‘The stories that define us’

A postscript to the opinions v. reportage question, and why I’m not a fan of a label saying ‘Opinion’ atop oped pieces on a news website:

Many consider the opposite of balance to be imbalance, and the opposite of being neutral to be biased – or vice versa, in both cases. We don’t stop to consider situations in which being neutral is an unhealthy privilege, and situations in which being ‘balanced’ means to dignify an opinion so hegemonic or authoritarian that it shouldn’t have taken root in a democracy in the first place.

The kind of pieces in which I’d imagine some form of “neutral and objective” middle ground exists are pieces dealing with (relatively) simple stories or when dealing with complex issues in really simple ways. To paraphrase the words of a friend, “These are not the sort of pieces that eventually define us”. For example, notwithstanding the uncertainties inherent in the practice of science itself, a science reporter can be eminently expected to arrive at one version of the truth because, at some level, that is the expectation of (natural) science itself. “What caused this disease? The X bug.” End of story. But it’s downright fallacious to extrapolate this into areas where politics and sociology dominate.

We need to acknowledge a hierarchy of complexity in the products of journalism, and further acknowledge that neutrality is a fair expectation only towards the base of that hierarchy.

I’m all for reporters being asked to present both sides of the story therewith – but they should also remain aware that as they take on issues more sophisticated, issues in which they can’t remain spectators removed from the proceedings, issues that are coloured by who we are and how we choose to participate in them, they can’t assume the “both sides of the story” rule will still hold. It will hold less and less, until it holds not at all.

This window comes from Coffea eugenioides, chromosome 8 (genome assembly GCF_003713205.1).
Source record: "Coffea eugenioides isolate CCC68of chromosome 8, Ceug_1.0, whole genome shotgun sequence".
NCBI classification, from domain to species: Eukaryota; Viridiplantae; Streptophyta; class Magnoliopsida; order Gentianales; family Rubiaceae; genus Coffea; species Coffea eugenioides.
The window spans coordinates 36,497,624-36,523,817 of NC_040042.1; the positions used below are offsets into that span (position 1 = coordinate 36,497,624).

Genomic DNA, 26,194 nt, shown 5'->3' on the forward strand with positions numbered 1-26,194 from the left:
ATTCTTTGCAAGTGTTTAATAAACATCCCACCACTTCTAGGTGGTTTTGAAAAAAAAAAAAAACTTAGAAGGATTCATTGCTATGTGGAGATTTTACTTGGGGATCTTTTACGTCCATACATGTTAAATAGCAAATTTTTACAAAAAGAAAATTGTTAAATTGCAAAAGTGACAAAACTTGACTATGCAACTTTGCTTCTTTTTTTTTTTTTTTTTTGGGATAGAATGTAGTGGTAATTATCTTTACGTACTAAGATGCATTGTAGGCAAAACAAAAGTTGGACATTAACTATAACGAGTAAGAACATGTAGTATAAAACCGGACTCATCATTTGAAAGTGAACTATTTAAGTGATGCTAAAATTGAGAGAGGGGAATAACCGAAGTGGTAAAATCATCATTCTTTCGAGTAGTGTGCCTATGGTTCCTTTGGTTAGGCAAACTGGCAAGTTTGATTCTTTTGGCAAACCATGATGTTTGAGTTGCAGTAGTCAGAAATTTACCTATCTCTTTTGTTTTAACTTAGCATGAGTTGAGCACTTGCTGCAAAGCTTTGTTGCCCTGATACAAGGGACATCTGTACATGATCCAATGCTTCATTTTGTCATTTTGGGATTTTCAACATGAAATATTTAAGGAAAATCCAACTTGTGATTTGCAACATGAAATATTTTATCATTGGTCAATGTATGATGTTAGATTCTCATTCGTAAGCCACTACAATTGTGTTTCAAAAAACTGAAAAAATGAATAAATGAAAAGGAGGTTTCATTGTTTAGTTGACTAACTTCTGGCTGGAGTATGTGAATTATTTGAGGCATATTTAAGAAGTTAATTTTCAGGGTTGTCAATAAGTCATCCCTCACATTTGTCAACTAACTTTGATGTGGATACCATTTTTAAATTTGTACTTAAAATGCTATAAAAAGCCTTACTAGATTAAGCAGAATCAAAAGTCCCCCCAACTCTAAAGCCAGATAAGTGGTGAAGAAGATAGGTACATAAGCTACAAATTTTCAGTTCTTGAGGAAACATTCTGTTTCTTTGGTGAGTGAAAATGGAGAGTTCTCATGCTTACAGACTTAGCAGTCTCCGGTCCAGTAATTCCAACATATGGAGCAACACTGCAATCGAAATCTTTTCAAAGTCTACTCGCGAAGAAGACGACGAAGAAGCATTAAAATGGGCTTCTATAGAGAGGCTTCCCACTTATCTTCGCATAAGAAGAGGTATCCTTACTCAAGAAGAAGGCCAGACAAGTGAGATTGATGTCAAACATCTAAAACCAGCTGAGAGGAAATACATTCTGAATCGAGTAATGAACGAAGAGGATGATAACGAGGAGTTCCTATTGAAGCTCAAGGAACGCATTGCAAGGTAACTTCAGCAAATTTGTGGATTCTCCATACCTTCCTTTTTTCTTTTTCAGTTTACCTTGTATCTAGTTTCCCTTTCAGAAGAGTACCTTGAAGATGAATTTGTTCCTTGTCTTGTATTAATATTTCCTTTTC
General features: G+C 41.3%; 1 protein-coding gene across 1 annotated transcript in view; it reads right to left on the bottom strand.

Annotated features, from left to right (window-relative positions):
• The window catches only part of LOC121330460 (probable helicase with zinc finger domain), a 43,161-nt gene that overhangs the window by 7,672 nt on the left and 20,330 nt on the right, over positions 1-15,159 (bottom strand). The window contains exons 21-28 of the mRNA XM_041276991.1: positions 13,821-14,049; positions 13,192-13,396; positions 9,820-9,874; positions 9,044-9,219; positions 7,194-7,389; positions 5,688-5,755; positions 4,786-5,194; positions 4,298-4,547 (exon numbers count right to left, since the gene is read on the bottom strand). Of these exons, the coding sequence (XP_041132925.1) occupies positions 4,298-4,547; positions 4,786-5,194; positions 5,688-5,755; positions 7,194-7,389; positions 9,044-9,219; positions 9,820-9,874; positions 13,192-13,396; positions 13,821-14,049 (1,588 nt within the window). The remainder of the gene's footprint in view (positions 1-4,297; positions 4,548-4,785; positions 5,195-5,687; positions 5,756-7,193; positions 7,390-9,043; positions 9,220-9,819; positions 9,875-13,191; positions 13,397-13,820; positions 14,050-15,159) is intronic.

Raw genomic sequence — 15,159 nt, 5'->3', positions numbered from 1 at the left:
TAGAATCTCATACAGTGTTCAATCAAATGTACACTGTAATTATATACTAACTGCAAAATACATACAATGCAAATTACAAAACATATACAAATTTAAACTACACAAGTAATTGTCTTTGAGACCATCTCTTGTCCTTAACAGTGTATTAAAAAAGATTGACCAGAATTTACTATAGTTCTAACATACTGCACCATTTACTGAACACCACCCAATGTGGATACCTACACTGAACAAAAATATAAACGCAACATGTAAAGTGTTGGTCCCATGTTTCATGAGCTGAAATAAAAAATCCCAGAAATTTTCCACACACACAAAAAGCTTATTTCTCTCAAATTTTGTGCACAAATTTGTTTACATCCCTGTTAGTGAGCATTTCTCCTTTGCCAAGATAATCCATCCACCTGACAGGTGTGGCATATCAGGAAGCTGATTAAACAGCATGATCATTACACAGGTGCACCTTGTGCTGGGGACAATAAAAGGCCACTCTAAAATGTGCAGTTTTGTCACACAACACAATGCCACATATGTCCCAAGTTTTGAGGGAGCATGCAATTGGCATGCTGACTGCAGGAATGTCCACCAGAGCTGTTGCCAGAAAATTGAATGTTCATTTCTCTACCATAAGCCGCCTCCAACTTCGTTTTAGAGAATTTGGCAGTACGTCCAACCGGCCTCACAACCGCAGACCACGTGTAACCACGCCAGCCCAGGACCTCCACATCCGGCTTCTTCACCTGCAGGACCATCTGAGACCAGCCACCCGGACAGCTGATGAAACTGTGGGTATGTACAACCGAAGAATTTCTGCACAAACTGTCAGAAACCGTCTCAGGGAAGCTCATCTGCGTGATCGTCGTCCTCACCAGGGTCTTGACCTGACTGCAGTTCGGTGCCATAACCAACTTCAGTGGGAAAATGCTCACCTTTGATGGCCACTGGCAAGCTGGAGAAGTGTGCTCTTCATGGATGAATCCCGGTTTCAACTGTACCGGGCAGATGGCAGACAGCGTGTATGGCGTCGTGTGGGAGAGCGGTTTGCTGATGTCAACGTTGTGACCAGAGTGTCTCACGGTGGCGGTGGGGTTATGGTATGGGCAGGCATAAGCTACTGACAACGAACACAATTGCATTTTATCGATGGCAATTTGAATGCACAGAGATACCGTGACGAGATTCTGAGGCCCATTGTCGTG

Journalists are not ethnographers, who are duty-bound to remain “scientific” in their assessment of a situation. Journalism has always been orders of magnitude more political than ethnography has (there’s a reason only one of them is called an estate by itself), and also less subject to the terms of science. By all means, present both sides of the story when a gated community in South Delhi complains that their ward’s councillor isn’t doing enough to get rid of mosquitoes – but don’t tell me you’re going to try to stay balanced when “gated community” is replaced with “slum of Dalits”.

On the other hand, from the simplest to the toughest stories, the one rule that will always hold from the base of that hierarchy to its pinnacle, that will always have your back, is to be biased but to be honest about having that bias. Because the truth is that there is seldom just one truth out there.

Thanks for the conversation, N.S.

Featured image credit: bogitw/pixabay.

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